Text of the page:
Some questions about my vegetables

John408August 10, 2012

Hello again.

I have several vegetables that I have questions about. I finally got my tomatoes all taken care of, but now some others plants Im concerned about. The first is my jalapenos. I wanted to know if the way the one pictured is bad.

Second is my cucumbers. Two of my cucumbers are in a curled position and it looks like another might be heading in that direction.

Can anyone tell me if something is wrong with my jalapeno and what I might be doing wrong with my cucumbers?

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John408

Sorry, forgot to say, the jalapeno Im concerned about is the one that is a different color.

And Heres a picture of the cucumber.

    Bookmark   August 10, 2012 at 3:08PM
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farmerdill

The jalapeno is just ripening. They turn red when ripe. Plant looks a little nitrogen deficient. Cucumbers especially long types sometimes do this. Usually it means the plant is under some stress.

    Bookmark   August 10, 2012 at 3:21PM
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shermthewerm(8 PNW)

The jalapeno looks like it might need a shot of fertilizer, but otherwise looks fine to me. If the pepper is changing to red (that's what it looks like to me), then that's fine. I prefer the red jalapenos, and try to leave them on the plant long enough so they'll turn.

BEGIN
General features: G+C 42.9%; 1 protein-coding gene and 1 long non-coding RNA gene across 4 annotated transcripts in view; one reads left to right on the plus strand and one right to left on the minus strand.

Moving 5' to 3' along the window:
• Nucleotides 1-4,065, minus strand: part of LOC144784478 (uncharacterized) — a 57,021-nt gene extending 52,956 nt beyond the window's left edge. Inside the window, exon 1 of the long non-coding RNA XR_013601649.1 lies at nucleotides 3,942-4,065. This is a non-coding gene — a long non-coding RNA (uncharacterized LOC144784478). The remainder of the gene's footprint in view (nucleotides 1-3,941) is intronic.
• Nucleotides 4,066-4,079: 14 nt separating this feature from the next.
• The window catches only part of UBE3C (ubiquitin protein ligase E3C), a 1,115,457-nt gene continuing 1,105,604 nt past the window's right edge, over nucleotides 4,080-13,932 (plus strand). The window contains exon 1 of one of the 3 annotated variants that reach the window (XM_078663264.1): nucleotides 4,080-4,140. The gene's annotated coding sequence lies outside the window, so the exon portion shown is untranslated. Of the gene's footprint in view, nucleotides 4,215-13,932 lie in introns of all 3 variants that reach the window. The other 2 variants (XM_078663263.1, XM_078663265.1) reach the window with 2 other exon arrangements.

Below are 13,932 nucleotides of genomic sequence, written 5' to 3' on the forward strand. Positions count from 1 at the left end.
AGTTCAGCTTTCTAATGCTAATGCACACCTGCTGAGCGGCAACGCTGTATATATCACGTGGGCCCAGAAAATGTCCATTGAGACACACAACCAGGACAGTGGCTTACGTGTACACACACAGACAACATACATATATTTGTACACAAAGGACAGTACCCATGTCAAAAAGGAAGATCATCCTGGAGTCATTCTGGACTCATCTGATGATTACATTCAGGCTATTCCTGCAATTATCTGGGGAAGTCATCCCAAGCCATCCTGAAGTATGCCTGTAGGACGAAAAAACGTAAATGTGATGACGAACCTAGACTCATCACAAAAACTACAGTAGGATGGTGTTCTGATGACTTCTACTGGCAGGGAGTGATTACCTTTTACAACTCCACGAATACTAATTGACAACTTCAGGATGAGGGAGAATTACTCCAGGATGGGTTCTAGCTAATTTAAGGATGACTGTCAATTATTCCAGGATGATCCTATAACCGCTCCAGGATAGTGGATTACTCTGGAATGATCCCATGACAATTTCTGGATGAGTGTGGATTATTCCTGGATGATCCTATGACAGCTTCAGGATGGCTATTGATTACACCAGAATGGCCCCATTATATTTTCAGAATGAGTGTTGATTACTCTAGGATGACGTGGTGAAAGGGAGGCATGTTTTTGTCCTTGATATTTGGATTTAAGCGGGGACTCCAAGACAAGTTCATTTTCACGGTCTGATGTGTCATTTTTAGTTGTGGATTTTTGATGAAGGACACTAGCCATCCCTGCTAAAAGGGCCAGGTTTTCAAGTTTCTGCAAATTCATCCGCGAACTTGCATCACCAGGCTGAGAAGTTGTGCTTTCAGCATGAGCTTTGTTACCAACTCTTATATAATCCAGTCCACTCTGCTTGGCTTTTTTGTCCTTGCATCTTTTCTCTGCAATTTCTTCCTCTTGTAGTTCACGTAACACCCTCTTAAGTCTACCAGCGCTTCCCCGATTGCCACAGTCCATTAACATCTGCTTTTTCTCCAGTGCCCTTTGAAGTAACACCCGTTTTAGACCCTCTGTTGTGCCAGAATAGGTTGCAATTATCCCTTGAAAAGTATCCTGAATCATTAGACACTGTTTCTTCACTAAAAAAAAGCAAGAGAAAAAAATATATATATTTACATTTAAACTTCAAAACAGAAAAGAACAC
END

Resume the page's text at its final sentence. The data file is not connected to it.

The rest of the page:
Not sure about the cucumber, but I think it has to do with incomplete pollination. Do you have many bees?

    Bookmark   August 10, 2012 at 3:24PM
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John408

Thanks you two. farmerdill, you say it looks nitrogen deficient, is that something I can have taken care of with fertilizer? With the jalapeno the color it is, when should I pick it?

shermthewerm, I do have bees, but not much.

    Bookmark   August 10, 2012 at 3:33PM
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shermthewerm(8 PNW)

You might try some fish fertilizer on your pepper, that's not a bad source or nitrogen.

You can pick your jalapenos whenever you want. Try some green, some in-between, and some red to see what you prefer.

This is somewhat off-topic, but when I first grew jalapenos (10 years ago), all of the peppers had these lines all over them (I call them stretch marks, but it's actually called corking). I thought it was some kind of fungus & was afraid to eat them so I threw all of them in the yard debris--we're talking a ton of peppers! I wish GardenWeb back then...

    Bookmark   August 10, 2012 at 4:00PM
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John408

Thanks shermthewerm, Ive read about corking. Ive been waiting for that to happen to my peppers since I thought that was an indication that they were done. I used one pepper a couple of weeks ago when I didnt have enough from the store to make guacamole and before I put it in I tasted it and it was pretty good. I guess Ive just been waiting for the right time and never knew when that is.

As for the cucumber, those are the ones Im most concerned about. I love cucumber and want to be able to grow a lot of them. Just the way they are turning out has me fearing that I wont be able to use them.